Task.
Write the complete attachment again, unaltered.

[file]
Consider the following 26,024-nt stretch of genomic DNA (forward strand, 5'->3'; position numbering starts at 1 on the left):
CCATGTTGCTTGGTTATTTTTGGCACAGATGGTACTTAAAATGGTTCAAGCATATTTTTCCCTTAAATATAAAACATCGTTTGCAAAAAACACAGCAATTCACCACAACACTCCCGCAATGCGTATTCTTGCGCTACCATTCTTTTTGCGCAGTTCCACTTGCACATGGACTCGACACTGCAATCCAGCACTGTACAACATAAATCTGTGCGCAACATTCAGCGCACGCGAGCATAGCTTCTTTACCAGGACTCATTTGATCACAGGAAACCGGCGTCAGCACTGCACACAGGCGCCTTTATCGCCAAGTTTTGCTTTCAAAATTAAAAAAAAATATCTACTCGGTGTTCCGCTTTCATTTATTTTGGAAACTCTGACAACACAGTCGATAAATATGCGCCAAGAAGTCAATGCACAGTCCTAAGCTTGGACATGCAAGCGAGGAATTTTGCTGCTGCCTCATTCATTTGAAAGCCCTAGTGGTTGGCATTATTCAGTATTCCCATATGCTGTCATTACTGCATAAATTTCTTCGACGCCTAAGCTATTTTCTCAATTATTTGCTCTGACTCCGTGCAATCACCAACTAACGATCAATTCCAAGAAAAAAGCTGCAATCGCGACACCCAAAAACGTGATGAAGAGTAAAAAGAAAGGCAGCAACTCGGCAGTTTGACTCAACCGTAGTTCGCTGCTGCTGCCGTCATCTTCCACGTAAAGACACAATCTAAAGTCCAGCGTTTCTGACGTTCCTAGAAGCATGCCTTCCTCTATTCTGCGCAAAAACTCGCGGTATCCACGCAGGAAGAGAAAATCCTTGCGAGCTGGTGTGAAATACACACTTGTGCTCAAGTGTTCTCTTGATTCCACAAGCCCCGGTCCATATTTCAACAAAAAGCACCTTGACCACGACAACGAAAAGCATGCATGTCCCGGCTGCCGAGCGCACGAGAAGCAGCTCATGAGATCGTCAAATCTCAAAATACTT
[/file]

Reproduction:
Consider the following 26,024-nt stretch of genomic DNA (forward strand, 5'->3'; position numbering starts at 1 on the left):
CCATGTTGCTTGGTTATTTTTGGCACAGATGGTACTTAAAATGGTTCAAGCATATTTTTCCCTTAAATATAAAACATCGTTTGCAAAAAACACAGCAATTCACCACAACACTCCCGCAATGCGTATTCTTGCGCTACCATTCTTTTTGCGCAGTTCCACTTGCACATGGACTCGACACTGCAATCCAGCACTGTACAACATAAATCTGTGCGCAACATTCAGCGCACGCGAGCATAGCTTCTTTACCAGGACTCATTTGATCACAGGAAACCGGCGTCAGCACTGCACACAGGCGCCTTTATCGCCAAGTTTTGCTTTCAAAATTAAAAAAAAATATCTACTCGGTGTTCCGCTTTCATTTATTTTGGAAACTCTGACAACACAGTCGATAAATATGCGCCAAGAAGTCAATGCACAGTCCTAAGCTTGGACATGCAAGCGAGGAATTTTGCTGCTGCCTCATTCATTTGAAAGCCCTAGTGGTTGGCATTATTCAGTATTCCCATATGCTGTCATTACTGCATAAATTTCTTCGACGCCTAAGCTATTTTCTCAATTATTTGCTCTGACTCCGTGCAATCACCAACTAACGATCAATTCCAAGAAAAAAGCTGCAATCGCGACACCCAAAAACGTGATGAAGAGTAAAAAGAAAGGCAGCAACTCGGCAGTTTGACTCAACCGTAGTTCGCTGCTGCTGCCGTCATCTTCCACGTAAAGACACAATCTAAAGTCCAGCGTTTCTGACGTTCCTAGAAGCATGCCTTCCTCTATTCTGCGCAAAAACTCGCGGTATCCACGCAGGAAGAGAAAATCCTTGCGAGCTGGTGTGAAATACACACTTGTGCTCAAGTGTTCTCTTGATTCCACAAGCCCCGGTCCATATTTCAACAAAAAGCACCTTGACCACGACAACGAAAAGCATGCATGTCCCGGCTGCCGAGCGCACGAGAAGCAGCTCATGAGATCGTCAAATCTCAAAATACTT